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Review of Arrays

Review Test

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The following function:


int foo (mystery_t arr[])
{
	int j = 0;

	while (arr[j] != '\0') {
		j++;
	}
	return j;
}

Assume that an int is 4 times the number of bytes of a char. If int_p is a pointer to an array of integers and char_p is a pointer to an array of chars, and the addresses of both are equal to each other, then what does char_p + 4 equal?

Assume that an int is 2 times the number of bytes of a char. If int_p is a pointer to an array of integers and char_p is a pointer to an array of chars, and the addresses of both are equal to each other, then what does char_p + 6 equal?

What does the following function do assuming n1 is the length of arr1 and n2 is the length of arr2?


int foo (int arr1[], int n1, int arr2[], int n2) 
{
	int j, k;
	for (j = 0, k = 0; 
	     j < n1 && k < n2; 
	     j, k, arr1, arr2) {
		if (arr1 != arr2) return 0;
	}
	return 1;
}

True or False: It is possible to have an array in a program where the size of the array is specified exactly by the user at run-time.

True of False: Assuming a char is one byte in size and an int is four bytes in size, then the string "thespark" requires the same amount of memory as two ints.

What does the following function do, assuming that n is the size of the array arr?


void int(int arr[], int n)
{
	int j, k;
	for (j = 0; j < n / 2; j++) {
		k = arr[j];
		arr[j] = arr[n - j - 1];
		arr[n - j - 1] = k;
	}
}

True or False: Passing an array using the syntax arr[] creates a local copy of the array whereas *arr creates a pointer to the array.

True of False: A two-dimensional array does not necessarily require more memory than a one-dimensional one with the same number of cells of the same data type.

What does the following function do:


int foo (int arr[], int n) 
{
	if (n == 0) return 0;
	if (n == 1) return arr[0];
	return MAX(foo(arr, n / 2), foo(&arr[n/2], n - n/2));
}

What does the following function do:


int foo(int arr[], int n) 
{
	int j, k=0;
	for (j = 0; j < n; j++) {
		if (arr[j] > k) k = arr[j];
	}
	return j;
}

arr is an 5 by 6 array of ints while arr_p is a pointer to an int. If arr and arr_p point to the same memory address, then what does arr[3][4] equal?

In a function definition, having a pointer is equivalent to having an array.

When specifying a multi-dimensional array argument in function definition, you must always include the number of rows.

It would not be possible to add a new chunk of memory onto an existing two-dimensional array such that it increased the number of columns while keeping the same things in every row.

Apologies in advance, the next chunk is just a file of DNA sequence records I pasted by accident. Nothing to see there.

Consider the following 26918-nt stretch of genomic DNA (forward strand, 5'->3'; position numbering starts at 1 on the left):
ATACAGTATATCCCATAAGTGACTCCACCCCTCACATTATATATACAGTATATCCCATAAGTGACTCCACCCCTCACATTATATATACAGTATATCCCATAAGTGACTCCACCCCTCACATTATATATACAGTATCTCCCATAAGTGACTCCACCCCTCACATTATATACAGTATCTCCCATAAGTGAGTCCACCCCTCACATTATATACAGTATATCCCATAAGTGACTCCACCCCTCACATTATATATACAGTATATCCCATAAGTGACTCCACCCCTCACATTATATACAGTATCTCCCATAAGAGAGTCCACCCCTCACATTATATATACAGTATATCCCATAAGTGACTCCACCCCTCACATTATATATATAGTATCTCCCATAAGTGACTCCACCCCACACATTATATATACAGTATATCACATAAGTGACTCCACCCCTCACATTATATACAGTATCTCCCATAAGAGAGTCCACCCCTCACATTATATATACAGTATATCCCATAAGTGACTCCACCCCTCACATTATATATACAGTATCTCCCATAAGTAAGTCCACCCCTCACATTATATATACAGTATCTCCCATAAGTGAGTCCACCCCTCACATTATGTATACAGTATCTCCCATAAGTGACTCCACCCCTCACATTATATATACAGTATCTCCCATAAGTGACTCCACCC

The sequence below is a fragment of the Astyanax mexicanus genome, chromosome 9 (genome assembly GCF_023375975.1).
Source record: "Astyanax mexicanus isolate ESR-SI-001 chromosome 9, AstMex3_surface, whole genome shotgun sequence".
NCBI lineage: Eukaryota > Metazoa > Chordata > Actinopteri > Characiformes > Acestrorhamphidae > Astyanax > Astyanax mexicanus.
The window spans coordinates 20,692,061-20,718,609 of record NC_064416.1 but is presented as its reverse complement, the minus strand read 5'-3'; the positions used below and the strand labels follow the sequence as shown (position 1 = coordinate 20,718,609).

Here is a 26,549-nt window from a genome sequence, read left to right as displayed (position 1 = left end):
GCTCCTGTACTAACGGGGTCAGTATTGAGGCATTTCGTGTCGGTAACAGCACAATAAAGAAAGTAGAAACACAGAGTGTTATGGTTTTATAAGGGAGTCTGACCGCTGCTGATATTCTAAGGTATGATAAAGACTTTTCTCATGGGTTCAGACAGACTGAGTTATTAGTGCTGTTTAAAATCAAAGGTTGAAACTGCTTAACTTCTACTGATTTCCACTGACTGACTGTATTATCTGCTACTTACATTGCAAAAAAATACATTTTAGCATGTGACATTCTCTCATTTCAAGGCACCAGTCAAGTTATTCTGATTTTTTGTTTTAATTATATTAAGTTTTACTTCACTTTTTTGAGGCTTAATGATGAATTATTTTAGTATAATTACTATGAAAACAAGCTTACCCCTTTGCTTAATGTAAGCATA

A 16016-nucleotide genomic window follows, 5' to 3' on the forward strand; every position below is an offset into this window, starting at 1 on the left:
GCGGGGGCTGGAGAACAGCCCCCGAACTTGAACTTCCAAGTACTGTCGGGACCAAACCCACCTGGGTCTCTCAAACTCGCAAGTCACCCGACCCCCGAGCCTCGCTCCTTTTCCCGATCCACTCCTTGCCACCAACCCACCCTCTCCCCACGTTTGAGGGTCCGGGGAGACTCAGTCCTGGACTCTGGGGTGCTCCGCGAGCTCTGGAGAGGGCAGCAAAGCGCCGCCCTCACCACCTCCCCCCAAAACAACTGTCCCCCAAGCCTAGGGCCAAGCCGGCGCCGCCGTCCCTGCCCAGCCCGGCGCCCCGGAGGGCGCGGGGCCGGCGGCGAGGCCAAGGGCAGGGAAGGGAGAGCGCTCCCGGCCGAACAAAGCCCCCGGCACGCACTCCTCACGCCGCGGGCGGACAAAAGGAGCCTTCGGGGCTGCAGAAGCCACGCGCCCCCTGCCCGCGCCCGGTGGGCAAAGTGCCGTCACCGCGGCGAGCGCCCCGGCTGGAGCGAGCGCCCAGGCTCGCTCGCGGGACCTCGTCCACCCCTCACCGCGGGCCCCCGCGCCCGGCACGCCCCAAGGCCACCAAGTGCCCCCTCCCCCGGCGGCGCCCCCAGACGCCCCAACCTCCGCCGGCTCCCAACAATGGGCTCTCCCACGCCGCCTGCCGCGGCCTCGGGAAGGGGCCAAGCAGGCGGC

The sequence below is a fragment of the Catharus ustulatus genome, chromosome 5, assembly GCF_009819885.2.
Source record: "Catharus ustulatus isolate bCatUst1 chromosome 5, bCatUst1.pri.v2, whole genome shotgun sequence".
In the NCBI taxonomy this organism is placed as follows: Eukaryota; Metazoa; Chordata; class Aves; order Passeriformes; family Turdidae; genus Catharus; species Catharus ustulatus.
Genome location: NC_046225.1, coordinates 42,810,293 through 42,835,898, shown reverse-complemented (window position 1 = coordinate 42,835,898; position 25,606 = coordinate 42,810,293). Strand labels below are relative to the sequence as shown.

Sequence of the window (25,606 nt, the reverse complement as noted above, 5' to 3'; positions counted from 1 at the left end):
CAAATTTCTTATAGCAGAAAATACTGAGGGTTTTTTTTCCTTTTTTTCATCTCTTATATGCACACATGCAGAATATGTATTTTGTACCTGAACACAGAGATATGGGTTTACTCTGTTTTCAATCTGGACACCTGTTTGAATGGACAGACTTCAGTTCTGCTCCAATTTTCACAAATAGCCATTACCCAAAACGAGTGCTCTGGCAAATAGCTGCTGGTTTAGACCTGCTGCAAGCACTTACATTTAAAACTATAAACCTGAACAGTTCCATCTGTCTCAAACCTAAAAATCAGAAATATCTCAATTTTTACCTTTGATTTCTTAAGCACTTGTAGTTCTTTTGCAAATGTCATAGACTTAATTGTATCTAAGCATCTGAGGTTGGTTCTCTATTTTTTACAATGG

It would not be possible to add a new chunk of memory onto an existing two-dimensional array such that it increased the number of rows while keeping the same things in every column.

Given the following code:


mys[0] = 1;
mys[1] = 1;
for (i = 2; i < 100; i++) {
	mys[i] = mys[i - 1] + mys[i - 2];
}
What does mys[99] equal?

Do the following two code chunks do the same thing in memory?


char arr[][3] = {
		{'a', 'b', '\0'},
		{'c', 'd', '\0'}
	     };
and

char* arr[] = {"ab", "cd"};

Assuming ints are 2 characters and arr is declared:


char arr[] = {(char) 1, (char) 2, (char) 1, (char) 2, (char) 1}
What does the integer n equal if:

n = (int) &arr[1];

What is the difference between the following two chunks of code?


char arr1[] = {'a', 'b', 'c'};
and

char *arr2 = "abc";

What does this return?


int getInd(int *arr, int index);

void main() {
    int array[5];
    int i;
    for(i = 0; i < 5; i++) {
       array[i] = i + 2;
    }
    printf("%d\\n",getInd(array,4));
}

int getInd(int *arr, int index) {
    return arr[index];
}

How long was the array 'array' in the above question?

What does this code print?


void main() {
    int array[5];
    int i;
    for(i = 0; i < 5; i++) {
       array[i] = i + 2;
    }
    printf("%d\n",array[array[2]]);
}

What does this code print?


void main() {
    int array[5];
    int i;
    for(i = 0; i < 5; i++) {
       array[i] = i + 2;
    }
    printf("%d\n",array[array[array[2]]]);
}

What does this code print?


void main() {
    int array[5][6];
    int i, j;
    for(i = 0; i < 5; i) {
       for(j = 0; j < 6; j) {
          array[i][j] = i * j;
       }
    }
    printf("%d\n",array[2][3]);
}

What does this output?


void main() {
    char *string = "harvard";
    string[2] = 'h';
    string[5] = 'h';
    printf("%s\n",string);
}

What about this?


void main() {
    char *string = "harvard";